Greek Gambling Reform Coming to a Dead End [...]
Singapore to Impose Remote Gambling Ban
- September 9, 2014 By Nemanja L. -
Singapore government plans to introduce a state Bill that would ban overseas sports betting websites from offering their services to the city-state residents.
Remote Gambling Bill, filed in parliament on Monday, is designed to introduce numerous restrictions in an attempt to prevent persons in Singapore from placing sports bets at foreign websites.
All forms of remote gambling that occurs within the state will be targeted, no matter where the wagers are placed and where the operators are located.
Singaporeans Use VPN to Bend the Rules
The Bill is meant to allow the government to ban access to certain websites and block payments to online gambling operators, although the media have suggested that the use of virtual private networks (VPN) would damage its effectiveness.
People in Singapore are already using VPN services to access over 100 websites that are officially banned in the state and hardcore gamblers would certainly find a way around the latest restriction.
Under the terms of the new law, gambling on foreign websites for Singaporeans would be an offence that would see wrongdoers receive jail time or fines. Offshore operators will not be the only ones targeted by the new law, as betting agents trying to promote unregulated websites and sports betting syndicates will also be under close inspection.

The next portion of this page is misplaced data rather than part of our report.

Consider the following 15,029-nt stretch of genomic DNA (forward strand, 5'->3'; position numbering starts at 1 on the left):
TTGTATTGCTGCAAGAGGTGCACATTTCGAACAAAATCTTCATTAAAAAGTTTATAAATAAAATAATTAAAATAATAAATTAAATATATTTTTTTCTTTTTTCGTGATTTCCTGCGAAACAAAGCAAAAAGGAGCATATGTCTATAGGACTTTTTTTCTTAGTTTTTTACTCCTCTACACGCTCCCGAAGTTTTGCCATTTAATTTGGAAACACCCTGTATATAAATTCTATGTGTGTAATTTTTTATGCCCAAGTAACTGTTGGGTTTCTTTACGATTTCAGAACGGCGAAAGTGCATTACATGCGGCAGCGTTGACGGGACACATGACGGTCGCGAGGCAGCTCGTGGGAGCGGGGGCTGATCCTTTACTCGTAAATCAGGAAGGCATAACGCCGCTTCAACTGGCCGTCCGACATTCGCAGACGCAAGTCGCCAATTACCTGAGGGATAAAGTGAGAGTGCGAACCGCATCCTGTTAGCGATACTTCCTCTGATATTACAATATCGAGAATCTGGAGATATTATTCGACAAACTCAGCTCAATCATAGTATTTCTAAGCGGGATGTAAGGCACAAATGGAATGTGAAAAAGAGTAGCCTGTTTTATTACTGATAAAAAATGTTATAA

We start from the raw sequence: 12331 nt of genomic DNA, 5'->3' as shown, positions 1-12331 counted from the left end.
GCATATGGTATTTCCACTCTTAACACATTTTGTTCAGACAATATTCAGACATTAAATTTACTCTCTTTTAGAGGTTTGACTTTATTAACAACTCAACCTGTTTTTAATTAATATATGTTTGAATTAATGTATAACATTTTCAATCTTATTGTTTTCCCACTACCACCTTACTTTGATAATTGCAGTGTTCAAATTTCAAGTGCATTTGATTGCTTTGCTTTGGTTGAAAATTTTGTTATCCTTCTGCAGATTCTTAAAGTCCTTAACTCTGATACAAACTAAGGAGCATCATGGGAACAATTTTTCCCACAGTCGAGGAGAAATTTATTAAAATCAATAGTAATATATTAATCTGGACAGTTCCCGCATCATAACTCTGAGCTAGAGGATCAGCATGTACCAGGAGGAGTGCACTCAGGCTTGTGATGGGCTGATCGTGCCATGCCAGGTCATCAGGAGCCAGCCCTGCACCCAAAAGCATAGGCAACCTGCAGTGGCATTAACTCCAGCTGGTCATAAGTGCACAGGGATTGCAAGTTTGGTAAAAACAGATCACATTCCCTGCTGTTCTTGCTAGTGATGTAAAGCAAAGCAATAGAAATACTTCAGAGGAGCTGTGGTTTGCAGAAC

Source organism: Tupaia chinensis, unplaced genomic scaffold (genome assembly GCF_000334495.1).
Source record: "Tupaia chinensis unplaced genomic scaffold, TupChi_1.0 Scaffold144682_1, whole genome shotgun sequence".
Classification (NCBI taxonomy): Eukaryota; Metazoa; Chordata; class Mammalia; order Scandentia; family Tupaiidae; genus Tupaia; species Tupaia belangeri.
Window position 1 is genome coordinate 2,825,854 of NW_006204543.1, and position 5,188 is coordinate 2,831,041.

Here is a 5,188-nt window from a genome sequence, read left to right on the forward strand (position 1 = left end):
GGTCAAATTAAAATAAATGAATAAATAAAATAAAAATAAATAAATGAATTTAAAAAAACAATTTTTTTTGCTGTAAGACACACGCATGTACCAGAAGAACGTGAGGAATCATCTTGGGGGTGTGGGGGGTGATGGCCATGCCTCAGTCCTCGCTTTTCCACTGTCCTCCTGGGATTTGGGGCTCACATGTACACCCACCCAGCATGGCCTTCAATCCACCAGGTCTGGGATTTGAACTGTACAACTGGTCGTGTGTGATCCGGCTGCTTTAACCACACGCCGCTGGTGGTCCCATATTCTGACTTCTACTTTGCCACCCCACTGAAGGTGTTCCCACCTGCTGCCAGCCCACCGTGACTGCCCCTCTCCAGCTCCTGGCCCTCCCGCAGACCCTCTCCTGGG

Certain Operators Will Be Exempt
Gambling operators can, however, apply to be exempt from the restrictions, but only if they comply with four strict criteria, which basically state that the entity should be a home-based, non-profit organisation that works closely with the government and contribute to charity or social purposes.
Remote Gambling Bill was introduced after a public consultation that lasted some six weeks and various meetings with industry groups, religious groups and social services, while the ministry also consulted rules and regulations on gambling in other countries such as Hong Kong, Norway and France.
While the government is aware they will not be able to eradicate online gambling altogether, they hope to at least lower the number of casual gamers and deliver a blow to the illegal gambling market that is believed to be worth around $416 million.
Another important objective is to try and persuade the players to stop playing at unregulated websites and instead join authorised operators who will be exempt from the restrictions.